US 4457767 A
Abrasive properties of co-fused alumina zirconia are improved by the addition of from 0.1 to 2% of Y.sub.2 O.sub.3 to the fusion mix and quenching the fused product. Y.sub.2 O.sub.3 ores containing mostly Y.sub.2 O.sub.3 with lesser amounts of rare earth oxides can be substituted for high purity Y.sub.2 O.sub.3.
1. Fused alumina/zirconia near eutectic abrasive grits with 0.1 to 2.0% by weight of yttrium oxide calculated at Y.sub.2 O.sub.3, and having a maximum spacing of zirconia rods of 4,000 Angstroms, as measured at the eutectic cell centers.
2. An abrasive material as in claim 1 in which the yttrium oxide content is from 0.4 to 0.7%.
3. A coated abrasive sheet material having the abrasive grits of claim 1 bonded to at least one side thereof.
4. A grinding wheel having the abrasive grits of claim 1 bonded thereon by an organic resin matrix.
This invention relates to co-fused alumina zirconia abrasives.
U.S. Pat. No. 3,891,408 discloses co-fused alumina zirconia abrasives of eutectic and near eutectic composition (35-50% zirconia), particularly suitable for low and moderate pressure grinding for which the previously known alumina-ziconia abrasives were not most useful.
The present invention is an improvement over the abrasive disclosed in U.S. Pat. No. 3,891,408, which improvement has been found particularly useful in improving the performance of coated abrasive products.
The invention consists in an alumina-zirconia abrasive product of eutectic or near eutectic composition, as disclosed in U.S. Pat. No. 3,891,408, but differing from such abrasive in the inclusion of from 0.1 to 2.0 weight percent of yttrium oxide, calculated as Y.sub.2 O.sub.3. The abrasive is made by fusing alumina, zirconia, and Y.sub.2 O.sub.3 or a precursor thereof in an arc furnace as, for example, taught in U.S. Pat. No. 3,891,408.
The fusion is preferably conducted, at least at the time the fused product to be poured into molds to rapidly chill it, under slightly reducing conditions so that some reduction products such as suboxides, carbides, nitrides, carbonitrides, oxynitrides, or even some elemental metal, are present in small but discernable amounts. The product thus has a black appearance, with sometimes visible gold metallic areas, rather than having a light colored or whitish appearance. The presence of such partially reduced material can also be demonstrated by the presence of a few tenths of a percent by weight of nitrogen and carbon, and by a weight gain upon forced oxidation of 3% or less.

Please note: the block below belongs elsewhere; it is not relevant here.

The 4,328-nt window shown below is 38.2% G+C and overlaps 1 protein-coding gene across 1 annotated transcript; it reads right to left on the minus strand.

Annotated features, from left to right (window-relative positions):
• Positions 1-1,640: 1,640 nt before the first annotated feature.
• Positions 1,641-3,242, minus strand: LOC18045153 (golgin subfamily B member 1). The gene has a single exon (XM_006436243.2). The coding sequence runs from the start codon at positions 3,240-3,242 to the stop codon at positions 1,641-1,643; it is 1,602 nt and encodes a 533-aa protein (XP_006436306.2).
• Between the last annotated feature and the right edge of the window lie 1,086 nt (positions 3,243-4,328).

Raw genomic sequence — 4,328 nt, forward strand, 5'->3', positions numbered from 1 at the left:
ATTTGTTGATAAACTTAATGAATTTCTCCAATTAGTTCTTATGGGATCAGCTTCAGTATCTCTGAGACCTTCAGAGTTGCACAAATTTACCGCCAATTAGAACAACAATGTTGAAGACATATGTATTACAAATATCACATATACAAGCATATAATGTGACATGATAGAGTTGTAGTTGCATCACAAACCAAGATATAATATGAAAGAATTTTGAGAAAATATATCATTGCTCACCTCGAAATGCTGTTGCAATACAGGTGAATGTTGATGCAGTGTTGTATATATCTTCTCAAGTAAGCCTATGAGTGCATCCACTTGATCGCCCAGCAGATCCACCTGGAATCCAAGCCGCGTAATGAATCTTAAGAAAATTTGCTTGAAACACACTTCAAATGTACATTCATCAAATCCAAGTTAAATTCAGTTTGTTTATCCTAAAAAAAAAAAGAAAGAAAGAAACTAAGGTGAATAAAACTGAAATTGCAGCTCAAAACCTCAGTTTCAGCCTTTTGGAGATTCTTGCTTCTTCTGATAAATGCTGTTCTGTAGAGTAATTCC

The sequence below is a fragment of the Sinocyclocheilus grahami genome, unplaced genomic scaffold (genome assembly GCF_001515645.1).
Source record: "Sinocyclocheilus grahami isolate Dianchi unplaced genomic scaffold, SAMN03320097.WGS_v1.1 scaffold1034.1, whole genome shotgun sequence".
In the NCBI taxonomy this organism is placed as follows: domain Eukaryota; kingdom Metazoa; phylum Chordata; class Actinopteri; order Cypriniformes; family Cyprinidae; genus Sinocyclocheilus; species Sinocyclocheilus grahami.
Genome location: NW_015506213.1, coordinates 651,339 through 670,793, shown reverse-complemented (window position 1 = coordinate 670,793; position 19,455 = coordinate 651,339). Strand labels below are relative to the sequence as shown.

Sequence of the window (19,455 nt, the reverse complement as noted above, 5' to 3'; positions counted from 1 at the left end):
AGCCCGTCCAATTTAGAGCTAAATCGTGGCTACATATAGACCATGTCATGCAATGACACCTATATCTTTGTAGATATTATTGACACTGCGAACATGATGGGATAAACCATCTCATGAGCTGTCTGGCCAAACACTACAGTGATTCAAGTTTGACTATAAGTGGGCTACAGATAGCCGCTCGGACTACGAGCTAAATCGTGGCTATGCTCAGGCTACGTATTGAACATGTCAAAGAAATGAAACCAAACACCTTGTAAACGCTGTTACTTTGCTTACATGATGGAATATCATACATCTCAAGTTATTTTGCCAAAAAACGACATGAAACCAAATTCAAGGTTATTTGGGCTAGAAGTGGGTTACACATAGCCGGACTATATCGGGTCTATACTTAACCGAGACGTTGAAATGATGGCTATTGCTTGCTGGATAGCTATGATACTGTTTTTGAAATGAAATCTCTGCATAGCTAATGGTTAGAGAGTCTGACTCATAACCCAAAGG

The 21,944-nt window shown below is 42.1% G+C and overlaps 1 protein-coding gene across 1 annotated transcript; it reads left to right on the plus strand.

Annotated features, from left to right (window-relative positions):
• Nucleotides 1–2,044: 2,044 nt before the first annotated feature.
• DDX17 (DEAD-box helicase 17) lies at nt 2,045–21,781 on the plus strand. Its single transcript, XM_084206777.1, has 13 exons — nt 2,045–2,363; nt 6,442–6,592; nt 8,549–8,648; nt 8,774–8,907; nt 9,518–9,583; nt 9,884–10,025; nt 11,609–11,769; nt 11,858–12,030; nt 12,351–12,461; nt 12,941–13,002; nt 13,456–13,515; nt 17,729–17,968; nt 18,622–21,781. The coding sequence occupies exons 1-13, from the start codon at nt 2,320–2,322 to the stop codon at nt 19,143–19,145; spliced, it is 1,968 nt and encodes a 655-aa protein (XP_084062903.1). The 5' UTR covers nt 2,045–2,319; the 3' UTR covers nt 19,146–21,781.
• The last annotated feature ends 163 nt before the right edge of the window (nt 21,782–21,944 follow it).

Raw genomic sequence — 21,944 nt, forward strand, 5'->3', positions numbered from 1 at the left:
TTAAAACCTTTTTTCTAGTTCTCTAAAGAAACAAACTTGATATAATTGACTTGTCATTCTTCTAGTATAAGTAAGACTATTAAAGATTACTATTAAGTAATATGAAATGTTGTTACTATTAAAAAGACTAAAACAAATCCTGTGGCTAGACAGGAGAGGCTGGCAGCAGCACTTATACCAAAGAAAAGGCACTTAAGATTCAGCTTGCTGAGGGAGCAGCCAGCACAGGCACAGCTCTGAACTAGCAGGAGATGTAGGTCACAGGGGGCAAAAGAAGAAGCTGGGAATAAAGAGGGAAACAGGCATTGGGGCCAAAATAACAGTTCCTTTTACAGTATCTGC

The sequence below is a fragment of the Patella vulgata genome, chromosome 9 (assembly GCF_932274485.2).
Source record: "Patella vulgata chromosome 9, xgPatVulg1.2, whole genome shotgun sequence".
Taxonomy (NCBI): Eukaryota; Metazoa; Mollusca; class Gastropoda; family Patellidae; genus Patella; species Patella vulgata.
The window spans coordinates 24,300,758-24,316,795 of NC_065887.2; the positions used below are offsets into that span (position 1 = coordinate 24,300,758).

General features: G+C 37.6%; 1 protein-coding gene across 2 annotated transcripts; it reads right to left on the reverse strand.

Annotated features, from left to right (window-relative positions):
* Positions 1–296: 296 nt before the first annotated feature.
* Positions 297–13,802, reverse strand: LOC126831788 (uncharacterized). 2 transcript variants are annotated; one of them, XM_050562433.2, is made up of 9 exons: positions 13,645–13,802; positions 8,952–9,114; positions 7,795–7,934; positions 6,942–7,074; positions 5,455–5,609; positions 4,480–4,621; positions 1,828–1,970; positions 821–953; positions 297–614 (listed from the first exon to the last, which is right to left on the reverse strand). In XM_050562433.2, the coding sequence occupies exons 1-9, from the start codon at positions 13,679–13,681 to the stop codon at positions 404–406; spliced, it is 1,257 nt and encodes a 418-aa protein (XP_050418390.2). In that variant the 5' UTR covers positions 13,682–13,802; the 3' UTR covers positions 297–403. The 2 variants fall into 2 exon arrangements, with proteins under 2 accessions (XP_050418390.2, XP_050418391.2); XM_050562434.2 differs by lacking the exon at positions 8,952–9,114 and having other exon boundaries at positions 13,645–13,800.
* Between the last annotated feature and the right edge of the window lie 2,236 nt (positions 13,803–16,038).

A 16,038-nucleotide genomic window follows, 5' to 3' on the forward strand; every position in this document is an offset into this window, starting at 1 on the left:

It is essential that the product be rapidly chilled from the molten state so that a fine crystal structure is produced, as described in prior U.S. Pat. No. 3,891,408, whereby the average rod spacing at the center of eutectic colonies is less than 4000 Angstroms.
To ensure reducing conditions readily oxidizeable material such as carbon or aluminum or zirconium metal may be added just before the pouring of the melt into the chilling molds.
After cooling, the product is crushed, for example, by a roll crusher, and screened and separated into useable size portions of abrasive grits. The grits may then be applied to prepared flexible backings to produce coated abrasive products in any conventional manner well known in the art.
The effect of the addition of Y.sub.2 O.sub.3 to the fusion is believed to be to lower the content of monoclinic zirconia thus minimizing cracking due to the phase transformation (tetragonal to monoclinic). This results in high hardness.
A 3,430 pound batch containing the following materials was prepared:
______________________________________Q5A10 Zirconia 34%Alumina 35%Scrap alumina-zirconia (fused) 15%Oversize alumina-zirconia (fused) 15%Coal 1%______________________________________
Typical analysis of the Q5A10 zirconia is as follows: